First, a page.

attic-ventilation-fan

Attic ventilation and attic fans can seem like complicated additions to a home. Many homeowners may wonder if it’s actually necessary to have attic ventilation and if it will save them money. The bottom line is that most homes built in Phoenix don’t have enough or adequate ventilation in the attic. If you live in a hot climate like Arizona’s sonoran desert, adding attic ventilation to your home can be a huge benefit in more ways than one.

What Is Attic Ventilation?

It’s a well known fact that heat rises, so when your house heats up in the summer sun, any trapped heat is going to head straight for your attic. And with Phoenix summers frequently heating up into the triple digits for days on end, if the heat in your attic has no place to go, it can be like the equivalent of you wearing a wool hat; it’s going to keep the entire house warmer than it would be otherwise.

Attic ventilation helps to give that heat a place to go. There are several different types of ventilation, from attic fans that actively move the air around, to vents just beneath the ridge caps that work in conjunction with fans to circulate more air. In general, attic ventilation will help lower the air temperature in your attic, which in turn will help prevent heat from building up inside your home on hot summer days.

Why Attic Ventilation Is So Important

You may be thinking to yourself, but I never go up into or even use my attic! We have air conditioning that keeps the rest of the house comfortable; why would I want to invest in added ventilation for a space I never use?
The simple answer is that by keeping your attic cooler, you’re helping to lower the temperature in the rest of the house as well. This in turn means that your air conditioner doesn’t have to work as hard or use as much energy. In the long run, this translates into both lower energy bills and lower maintenance costs for your air conditioning unit.

But lower energy bills aren’t the only reason why you may want to consider investing in some attic ventilation.

What Attic Vents Do or Don’t Do

The air inside your attic can reach temperatures upwards of 180 degrees—far hotter than it actually gets outdoors. During the summer, it is like having an oven on top of your home that continues to work against your air conditioning’s efforts to cool your home. The result is excessive wear on your AC unit along with increased utility costs. While some roof vents allow a portion of the desert heat to escape by letting it rise, the hot air escape is minimal. You may think that insulation below the deck will stop any further heat transfer, but unfortunately, this just isn’t true. The heated surfaces will just transfer the heat to the insulation itself, plus the walls, beams, and any other surfaces they touch. This in turn heats up the air in your attic, and drives that heat down to places to escape which is the inside of your home. Remember, the rule of heat conductivity is that heat will always look for a cooler place to go. While heat rises, it’s still making its way into your cooler living spaces at the same time.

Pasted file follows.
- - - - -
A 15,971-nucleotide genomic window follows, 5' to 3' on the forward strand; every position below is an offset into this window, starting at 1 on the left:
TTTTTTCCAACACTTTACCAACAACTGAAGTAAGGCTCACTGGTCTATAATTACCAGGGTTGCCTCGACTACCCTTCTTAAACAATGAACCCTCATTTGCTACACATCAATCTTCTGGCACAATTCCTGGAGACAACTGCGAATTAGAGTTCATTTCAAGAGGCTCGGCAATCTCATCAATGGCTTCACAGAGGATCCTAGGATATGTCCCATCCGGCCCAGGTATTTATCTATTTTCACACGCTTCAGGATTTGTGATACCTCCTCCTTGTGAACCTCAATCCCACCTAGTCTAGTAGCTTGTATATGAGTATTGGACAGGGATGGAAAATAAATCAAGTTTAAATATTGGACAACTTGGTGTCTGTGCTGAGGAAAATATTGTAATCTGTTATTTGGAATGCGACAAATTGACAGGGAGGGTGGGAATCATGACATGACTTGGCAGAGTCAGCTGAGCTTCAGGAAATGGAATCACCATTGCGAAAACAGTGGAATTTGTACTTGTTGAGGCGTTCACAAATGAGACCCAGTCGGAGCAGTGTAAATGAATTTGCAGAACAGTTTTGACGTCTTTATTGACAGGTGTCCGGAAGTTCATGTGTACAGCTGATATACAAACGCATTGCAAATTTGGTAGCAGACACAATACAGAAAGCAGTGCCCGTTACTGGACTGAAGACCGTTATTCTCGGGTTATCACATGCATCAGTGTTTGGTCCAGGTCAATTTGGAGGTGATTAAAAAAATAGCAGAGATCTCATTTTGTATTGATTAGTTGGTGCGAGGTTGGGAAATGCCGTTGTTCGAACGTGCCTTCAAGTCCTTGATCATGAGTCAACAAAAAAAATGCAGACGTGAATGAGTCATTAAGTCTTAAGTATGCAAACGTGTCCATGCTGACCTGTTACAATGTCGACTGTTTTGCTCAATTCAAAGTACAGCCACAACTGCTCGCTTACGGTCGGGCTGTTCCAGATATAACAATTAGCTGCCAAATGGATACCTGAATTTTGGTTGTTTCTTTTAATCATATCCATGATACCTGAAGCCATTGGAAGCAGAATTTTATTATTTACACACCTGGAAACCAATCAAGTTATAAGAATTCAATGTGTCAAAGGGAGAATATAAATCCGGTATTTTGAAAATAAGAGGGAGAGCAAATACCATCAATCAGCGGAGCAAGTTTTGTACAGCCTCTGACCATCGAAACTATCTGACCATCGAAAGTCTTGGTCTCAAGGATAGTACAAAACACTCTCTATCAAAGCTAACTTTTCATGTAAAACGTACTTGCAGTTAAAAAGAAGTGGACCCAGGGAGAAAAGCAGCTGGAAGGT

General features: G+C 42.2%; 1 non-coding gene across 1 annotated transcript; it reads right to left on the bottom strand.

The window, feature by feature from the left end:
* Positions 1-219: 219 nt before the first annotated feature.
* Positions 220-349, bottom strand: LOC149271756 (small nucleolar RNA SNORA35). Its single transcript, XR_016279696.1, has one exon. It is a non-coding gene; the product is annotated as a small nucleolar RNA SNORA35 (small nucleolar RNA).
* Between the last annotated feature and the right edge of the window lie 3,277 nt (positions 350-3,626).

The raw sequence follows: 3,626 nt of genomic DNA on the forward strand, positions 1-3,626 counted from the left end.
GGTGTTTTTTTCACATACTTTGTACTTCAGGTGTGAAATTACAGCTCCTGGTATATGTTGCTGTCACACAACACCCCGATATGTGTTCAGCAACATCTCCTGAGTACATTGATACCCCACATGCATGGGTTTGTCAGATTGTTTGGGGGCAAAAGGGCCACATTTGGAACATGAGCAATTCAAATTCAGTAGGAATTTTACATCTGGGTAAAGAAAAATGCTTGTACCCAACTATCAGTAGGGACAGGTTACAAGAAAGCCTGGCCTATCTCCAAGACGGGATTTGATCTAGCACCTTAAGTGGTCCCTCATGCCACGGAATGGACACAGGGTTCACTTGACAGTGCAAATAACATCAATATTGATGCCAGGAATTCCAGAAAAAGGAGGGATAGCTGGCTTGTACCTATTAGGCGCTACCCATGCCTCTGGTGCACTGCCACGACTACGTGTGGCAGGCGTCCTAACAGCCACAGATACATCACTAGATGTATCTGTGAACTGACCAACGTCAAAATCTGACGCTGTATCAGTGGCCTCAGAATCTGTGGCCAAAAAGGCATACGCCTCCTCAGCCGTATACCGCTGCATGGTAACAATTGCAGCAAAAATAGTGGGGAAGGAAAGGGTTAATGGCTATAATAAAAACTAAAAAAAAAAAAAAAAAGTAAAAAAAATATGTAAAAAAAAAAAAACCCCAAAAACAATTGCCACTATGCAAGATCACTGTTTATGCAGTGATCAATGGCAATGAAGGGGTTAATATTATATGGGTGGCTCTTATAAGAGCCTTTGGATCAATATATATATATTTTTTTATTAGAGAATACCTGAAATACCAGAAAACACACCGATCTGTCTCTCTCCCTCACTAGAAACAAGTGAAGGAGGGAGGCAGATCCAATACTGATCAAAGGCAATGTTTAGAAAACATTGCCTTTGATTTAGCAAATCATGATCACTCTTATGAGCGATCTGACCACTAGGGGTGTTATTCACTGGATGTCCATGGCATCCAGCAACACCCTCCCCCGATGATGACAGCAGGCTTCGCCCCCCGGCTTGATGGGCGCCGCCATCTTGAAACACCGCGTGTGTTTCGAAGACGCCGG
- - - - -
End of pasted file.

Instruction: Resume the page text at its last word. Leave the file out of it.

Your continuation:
The ultimate solution is to relieve the heat load in your attic and the air pressure at the same time. The result is a more comfortable home, and an air conditioning unit that doesn’t have to work as hard. In turn, you also get lower energy bills because the passive vents have no moving parts and require no energy to work.

Watch How the Precision Home Performance package can drastically reduce the heat in your attic, to a temperature point that is only a few degrees warmer than your home. In addition to the significant energy cost savings, your home is also more comfortable in the high heat of summer.

Attic Ventilation Gives Your Roof a Longer Life

With the sun constantly beating down on the roof of your home, and your attic heating up, your roof and shingles are being scorched on a daily basis. By adding extra attic ventilation, you help cool down the area beneath the shingles. This in turn lowers their temperature and extends their lifespan, meaning that you won’t have to replace your roof as soon as you would otherwise.

And while the valley of the sun isn’t well known for cold winters, the temperatures can and do reach freezing or below at some points during the winter. When this happens, warm air and humidity escaping your home can build up on your roof, causing the shingles to frost over and freeze. If this happens often enough, it can produce an ice dam that damages your roof and makes it susceptible to leaks and other water damage when the rain finally comes.

Attic ventilation introduces cooler air into your attic where it mixes with the warm air on its way out. This lowers the probability that frost will form on your roof, which helps to extend the life of your roof.

Ventilate Your Attic

Adding additional ventilation to your attic is actually a fairly simple and straightforward process that we have a lot of experience in. Soffit vents and ridge caps can be installed in a very short amount of time, and when they’re combined with an attic fan, they can help to remove that super heated desert air from your attic that can create so many unnecessary bills. Make sure your attic is well ventilated before the next summer heat wave and keep cool.